This phishing campaign delivers malware that steals your passwords and chat logs
A mass phishing campaign is targeting Windows PCs and aims to deliver malware that can steal usernames, passwords, credit card details and the contents of cryptocurrency wallets.
Detailed by cybersecurity researchers at Bitdefender, RedLine Stealer is offered to in a malware-as-a-service scheme, providing even low-level cyber criminals with the ability to steal many different forms of sensitive personal data – for as little as $150.
The malware first appeared in 2020, but recently RedLine has added additional features and has been widely distributed in mass spam campaigns during April. The mass phishing emails contain a malicious attachment which, if run, will start the process of installing the malware. Victims being targeted are mostly in North America and Europe.
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The malware uses CVE-2021-26411 exploits found in Internet Explorer to deliver the payload. The vulnerability was disclosed and issued with a patch last year, so the malware can only infect users who have yet to apply the security update.
After being executed, Redline Stealer performs initial recon against the target system, scouting for information including usernames, which browsers are installed and whether anti-virus software is running.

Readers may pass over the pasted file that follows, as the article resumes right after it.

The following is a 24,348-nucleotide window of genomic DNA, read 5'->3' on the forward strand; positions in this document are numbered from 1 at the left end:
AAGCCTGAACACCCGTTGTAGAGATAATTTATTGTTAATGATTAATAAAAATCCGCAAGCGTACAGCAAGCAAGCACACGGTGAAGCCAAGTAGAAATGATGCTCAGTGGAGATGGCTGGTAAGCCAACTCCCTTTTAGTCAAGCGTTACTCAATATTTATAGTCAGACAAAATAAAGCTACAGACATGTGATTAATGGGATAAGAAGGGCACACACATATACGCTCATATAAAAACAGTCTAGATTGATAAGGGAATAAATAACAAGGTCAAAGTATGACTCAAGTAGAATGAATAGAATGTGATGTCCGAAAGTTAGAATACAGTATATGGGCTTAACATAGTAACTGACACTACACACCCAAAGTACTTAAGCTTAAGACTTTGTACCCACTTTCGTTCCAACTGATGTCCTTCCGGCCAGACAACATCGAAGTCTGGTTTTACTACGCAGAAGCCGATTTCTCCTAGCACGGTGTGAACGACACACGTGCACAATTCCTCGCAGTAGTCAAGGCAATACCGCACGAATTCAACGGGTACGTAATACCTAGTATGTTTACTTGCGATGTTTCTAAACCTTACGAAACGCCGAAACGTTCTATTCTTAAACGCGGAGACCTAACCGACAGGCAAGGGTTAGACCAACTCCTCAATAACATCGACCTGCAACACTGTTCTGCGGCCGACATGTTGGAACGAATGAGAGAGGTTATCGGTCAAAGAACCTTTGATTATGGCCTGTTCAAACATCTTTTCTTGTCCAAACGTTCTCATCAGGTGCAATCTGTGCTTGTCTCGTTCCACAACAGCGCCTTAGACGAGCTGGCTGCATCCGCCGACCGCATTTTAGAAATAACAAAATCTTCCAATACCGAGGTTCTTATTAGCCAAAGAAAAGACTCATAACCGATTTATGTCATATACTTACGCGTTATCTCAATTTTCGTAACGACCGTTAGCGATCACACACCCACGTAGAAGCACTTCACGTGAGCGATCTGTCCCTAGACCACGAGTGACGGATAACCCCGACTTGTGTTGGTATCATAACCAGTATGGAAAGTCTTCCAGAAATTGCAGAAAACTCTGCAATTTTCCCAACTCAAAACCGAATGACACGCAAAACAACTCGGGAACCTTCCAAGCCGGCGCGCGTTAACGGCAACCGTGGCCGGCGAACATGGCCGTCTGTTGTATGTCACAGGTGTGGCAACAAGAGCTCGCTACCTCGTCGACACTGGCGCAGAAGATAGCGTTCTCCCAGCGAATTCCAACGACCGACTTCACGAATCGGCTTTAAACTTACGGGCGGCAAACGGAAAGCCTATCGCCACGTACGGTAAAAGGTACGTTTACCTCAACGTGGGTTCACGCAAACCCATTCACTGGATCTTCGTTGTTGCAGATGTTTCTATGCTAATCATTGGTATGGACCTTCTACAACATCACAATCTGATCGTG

From there, it seeks out information that can be stolen and then exfiltrates passwords, cookies and credit card data saved in browsers, as well as crypto wallets, chat logs, VPN login credentials and text from files.
Redline is available in underground marketplaces and cyber criminals are offered several levels of tiered service, reflecting how malware has become easily available: would-be crooks can ‘lease’ the software for $100 or they can buy a ‘lifetime’ subscription for $800.
The malware is relatively simple, but it’s potent, with the ability to steal vast amounts of sensitive information, even if the affiliates are relatively inexperienced. However, it’s possible to protect against Redline by applying security patches, particularly for Internet Explorer, as that will prevent the exploit kit from taking advantage of the CVE-2021-26411 vulnerability.
It’s also recommended that users keep operating systems, applications and anti-virus software up to date, in order to prevent known vulnerabilities being exploited to help deliver malware.